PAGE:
I’ve recently watched Colorful, a 2010 movie suggested to me by Shaurya. The movie follows a person who had died but was given a chance to redeem himself. He was reincarnated in a body of Makoto Kobayashi, a boy who killed himself with sleeping pills overdose. After the reincarnation the new Makoto needs to deal with the echoes of the Makoto’s life before the incident, the problems that lead up to his suicide.
I would say Colorful is a serious movie, at least compared to other things I’ve been watching recently. It might be a little hard to watch at times, but it definitely isn’t boring. Makoto’s mother acting is one of the best I’ve seen in a long while, I almost want to watch the movie again just to see it again (even though her role is such a sad one). If you like movies directed by Hayao Miyazaki, Satoshi Kon, Makoto Shinkai, you should check this one out. It would be different, but chances are you’ll like it.
Puru Puru, sort of an angel that guides Kobayashi
Now time for spoilers. Though before the spoilers begin let me make a little detour and talk about stories in anime. Most anime do have a story, and it can be quite complex. The story can be told directly by the characters or a narrator, or it can be acted out; some of the events can be only alluded to without being shown. You can hide your story behind hints and metaphors, tell it through references, and since it is anime you can use words, pictures, sound and motion to construct those hints and references. Though if you aren’t careful no one will be able to decipher what the story was.
With this in mind most shows limit this complexity so the viewer can instantly see what is going on, at least in the more important parts of the film/series. But the possibility to do more than the ‘simple things’ is exciting, and people do go for it. This creates an interesting situation where most of the story is being told directly in a simple manner, but some of it is hidden and requires some effort to discover. And this is one of the things I like to write about, my feeble attempts to search for those additional parts of the story.
Now Colorful is pretty interesting in this aspect. I hope I’ll be able to explain why as we go. Let us start by recounting events of Makoto’s life, in chronological order. The earliest part of Makoto’s life that we get to see is his days at school where he was bullied and apparently didn’t have any friends. Now we jump to the time before his suicide. He lives in a family where people grew distant from each other, and it might have been in this state for a long time. At this time Makoto has feelings for his classmate Hiroka. Too bad for him, he sees the girl walking out of a love hotel with a middle-aged guy, which I guess would be hard on a boy. What’s more he also sees his mother walking out of that hotel with another man. Somehow all this drove him to take his own life.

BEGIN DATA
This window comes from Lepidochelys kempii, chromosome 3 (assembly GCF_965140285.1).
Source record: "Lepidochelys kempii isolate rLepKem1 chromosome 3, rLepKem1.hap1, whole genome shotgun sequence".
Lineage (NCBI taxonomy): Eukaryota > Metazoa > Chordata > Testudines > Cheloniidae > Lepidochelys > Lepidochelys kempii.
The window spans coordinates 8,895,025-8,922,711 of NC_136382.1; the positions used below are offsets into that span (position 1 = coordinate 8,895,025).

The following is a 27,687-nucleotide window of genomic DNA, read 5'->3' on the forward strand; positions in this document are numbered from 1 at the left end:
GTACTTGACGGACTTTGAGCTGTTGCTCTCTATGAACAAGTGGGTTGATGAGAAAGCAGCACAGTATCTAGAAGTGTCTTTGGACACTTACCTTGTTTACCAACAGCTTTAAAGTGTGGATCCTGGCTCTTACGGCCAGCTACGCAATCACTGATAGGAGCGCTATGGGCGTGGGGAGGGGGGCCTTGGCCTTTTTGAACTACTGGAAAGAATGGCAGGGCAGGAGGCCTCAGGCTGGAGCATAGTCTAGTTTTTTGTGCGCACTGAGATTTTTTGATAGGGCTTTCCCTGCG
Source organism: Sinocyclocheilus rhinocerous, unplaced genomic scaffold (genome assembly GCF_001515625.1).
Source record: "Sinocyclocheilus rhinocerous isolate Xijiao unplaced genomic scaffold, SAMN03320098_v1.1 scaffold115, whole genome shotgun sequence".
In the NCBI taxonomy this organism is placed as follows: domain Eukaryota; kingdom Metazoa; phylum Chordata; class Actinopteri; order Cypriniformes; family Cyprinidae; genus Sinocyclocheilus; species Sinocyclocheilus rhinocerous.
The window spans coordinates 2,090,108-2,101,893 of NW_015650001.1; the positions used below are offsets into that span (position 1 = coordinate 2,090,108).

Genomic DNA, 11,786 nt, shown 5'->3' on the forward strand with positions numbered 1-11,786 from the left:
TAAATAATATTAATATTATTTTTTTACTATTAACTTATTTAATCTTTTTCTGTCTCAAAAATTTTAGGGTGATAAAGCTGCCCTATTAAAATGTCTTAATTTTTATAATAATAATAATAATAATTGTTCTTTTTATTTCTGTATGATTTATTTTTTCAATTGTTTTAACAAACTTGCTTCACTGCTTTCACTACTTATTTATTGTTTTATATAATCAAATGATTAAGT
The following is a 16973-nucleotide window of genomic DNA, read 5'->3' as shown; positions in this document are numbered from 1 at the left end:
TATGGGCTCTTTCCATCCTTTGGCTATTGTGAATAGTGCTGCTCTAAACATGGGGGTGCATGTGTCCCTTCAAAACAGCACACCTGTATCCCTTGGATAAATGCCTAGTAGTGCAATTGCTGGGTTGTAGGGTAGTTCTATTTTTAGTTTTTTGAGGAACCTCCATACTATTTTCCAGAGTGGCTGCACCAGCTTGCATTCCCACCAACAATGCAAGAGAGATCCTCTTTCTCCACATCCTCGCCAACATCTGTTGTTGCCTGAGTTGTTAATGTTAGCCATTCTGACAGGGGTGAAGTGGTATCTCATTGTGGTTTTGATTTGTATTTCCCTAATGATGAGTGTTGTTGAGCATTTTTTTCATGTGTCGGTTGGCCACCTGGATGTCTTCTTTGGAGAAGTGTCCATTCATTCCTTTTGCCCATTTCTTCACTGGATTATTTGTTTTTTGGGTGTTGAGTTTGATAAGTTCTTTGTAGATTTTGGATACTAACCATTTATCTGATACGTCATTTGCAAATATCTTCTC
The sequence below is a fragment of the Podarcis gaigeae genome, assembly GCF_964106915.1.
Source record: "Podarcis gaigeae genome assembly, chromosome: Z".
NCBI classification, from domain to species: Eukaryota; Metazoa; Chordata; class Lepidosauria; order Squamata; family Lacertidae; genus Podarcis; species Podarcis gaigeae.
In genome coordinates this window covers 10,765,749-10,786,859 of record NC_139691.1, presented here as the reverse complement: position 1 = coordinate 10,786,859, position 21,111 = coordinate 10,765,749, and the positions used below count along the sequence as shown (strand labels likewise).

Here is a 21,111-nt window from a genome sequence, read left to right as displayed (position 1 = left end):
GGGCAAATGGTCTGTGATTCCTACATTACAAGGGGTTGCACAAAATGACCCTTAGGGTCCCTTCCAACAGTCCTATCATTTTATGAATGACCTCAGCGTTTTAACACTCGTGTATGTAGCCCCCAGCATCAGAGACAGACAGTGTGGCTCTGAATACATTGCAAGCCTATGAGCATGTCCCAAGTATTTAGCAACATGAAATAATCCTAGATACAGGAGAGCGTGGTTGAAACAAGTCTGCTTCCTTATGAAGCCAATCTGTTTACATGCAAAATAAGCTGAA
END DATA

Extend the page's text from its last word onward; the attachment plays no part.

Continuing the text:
What do you think, does it sound like a reasonable story? I can’t say that it is unrealistic, but I don’t feel like it makes sense. All of this was told very briefly and we don’t get to see how Makoto was reacting to those events. Maybe that is the reason why I can’t put this together with the Makoto that we do get to see in the movie. I can see how realizing that your crush is selling herself or is in love with another guy would be traumatizing and I can see how seeing that your mother is unfaithful to your father would be painful, but I don’t think this would drive the present Makoto to commit suicide. I feel like Makoto would need to show a completely different side of his character in order to make this story work.